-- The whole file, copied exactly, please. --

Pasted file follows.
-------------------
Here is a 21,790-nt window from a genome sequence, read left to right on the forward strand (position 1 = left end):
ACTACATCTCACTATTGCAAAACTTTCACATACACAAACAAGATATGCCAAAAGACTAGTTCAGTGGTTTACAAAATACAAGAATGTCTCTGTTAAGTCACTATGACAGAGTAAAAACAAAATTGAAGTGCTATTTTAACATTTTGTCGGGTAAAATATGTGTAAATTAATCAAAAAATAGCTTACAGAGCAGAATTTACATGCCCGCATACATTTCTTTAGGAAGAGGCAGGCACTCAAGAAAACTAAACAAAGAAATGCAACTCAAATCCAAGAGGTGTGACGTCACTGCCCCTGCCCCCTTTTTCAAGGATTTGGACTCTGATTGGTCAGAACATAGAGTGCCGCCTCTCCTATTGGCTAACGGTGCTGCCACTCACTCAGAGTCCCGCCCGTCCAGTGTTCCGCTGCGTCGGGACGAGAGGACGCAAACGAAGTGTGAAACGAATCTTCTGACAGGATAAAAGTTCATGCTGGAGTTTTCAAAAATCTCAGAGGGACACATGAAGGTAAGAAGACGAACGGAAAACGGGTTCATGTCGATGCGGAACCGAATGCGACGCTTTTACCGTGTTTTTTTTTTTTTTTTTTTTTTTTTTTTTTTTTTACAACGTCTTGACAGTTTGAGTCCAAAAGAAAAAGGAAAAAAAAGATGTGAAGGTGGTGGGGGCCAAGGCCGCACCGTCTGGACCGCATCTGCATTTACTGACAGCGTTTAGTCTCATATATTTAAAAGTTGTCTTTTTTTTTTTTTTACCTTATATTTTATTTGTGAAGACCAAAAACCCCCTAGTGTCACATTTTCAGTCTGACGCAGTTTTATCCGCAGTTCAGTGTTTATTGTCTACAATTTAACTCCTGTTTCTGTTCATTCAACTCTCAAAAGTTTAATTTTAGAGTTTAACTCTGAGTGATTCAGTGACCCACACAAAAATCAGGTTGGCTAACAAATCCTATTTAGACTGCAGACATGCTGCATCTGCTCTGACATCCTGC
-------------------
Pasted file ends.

Here is a 21,790-nt window from a genome sequence, read left to right on the forward strand (position 1 = left end):
ACTACATCTCACTATTGCAAAACTTTCACATACACAAACAAGATATGCCAAAAGACTAGTTCAGTGGTTTACAAAATACAAGAATGTCTCTGTTAAGTCACTATGACAGAGTAAAAACAAAATTGAAGTGCTATTTTAACATTTTGTCGGGTAAAATATGTGTAAATTAATCAAAAAATAGCTTACAGAGCAGAATTTACATGCCCGCATACATTTCTTTAGGAAGAGGCAGGCACTCAAGAAAACTAAACAAAGAAATGCAACTCAAATCCAAGAGGTGTGACGTCACTGCCCCTGCCCCCTTTTTCAAGGATTTGGACTCTGATTGGTCAGAACATAGAGTGCCGCCTCTCCTATTGGCTAACGGTGCTGCCACTCACTCAGAGTCCCGCCCGTCCAGTGTTCCGCTGCGTCGGGACGAGAGGACGCAAACGAAGTGTGAAACGAATCTTCTGACAGGATAAAAGTTCATGCTGGAGTTTTCAAAAATCTCAGAGGGACACATGAAGGTAAGAAGACGAACGGAAAACGGGTTCATGTCGATGCGGAACCGAATGCGACGCTTTTACCGTGTTTTTTTTTTTTTTTTTTTTTTTTTTTTTTTTTTACAACGTCTTGACAGTTTGAGTCCAAAAGAAAAAGGAAAAAAAAGATGTGAAGGTGGTGGGGGCCAAGGCCGCACCGTCTGGACCGCATCTGCATTTACTGACAGCGTTTAGTCTCATATATTTAAAAGTTGTCTTTTTTTTTTTTTTACCTTATATTTTATTTGTGAAGACCAAAAACCCCCTAGTGTCACATTTTCAGTCTGACGCAGTTTTATCCGCAGTTCAGTGTTTATTGTCTACAATTTAACTCCTGTTTCTGTTCATTCAACTCTCAAAAGTTTAATTTTAGAGTTTAACTCTGAGTGATTCAGTGACCCACACAAAAATCAGGTTGGCTAACAAATCCTATTTAGACTGCAGACATGCTGCATCTGCTCTGACATCCTGC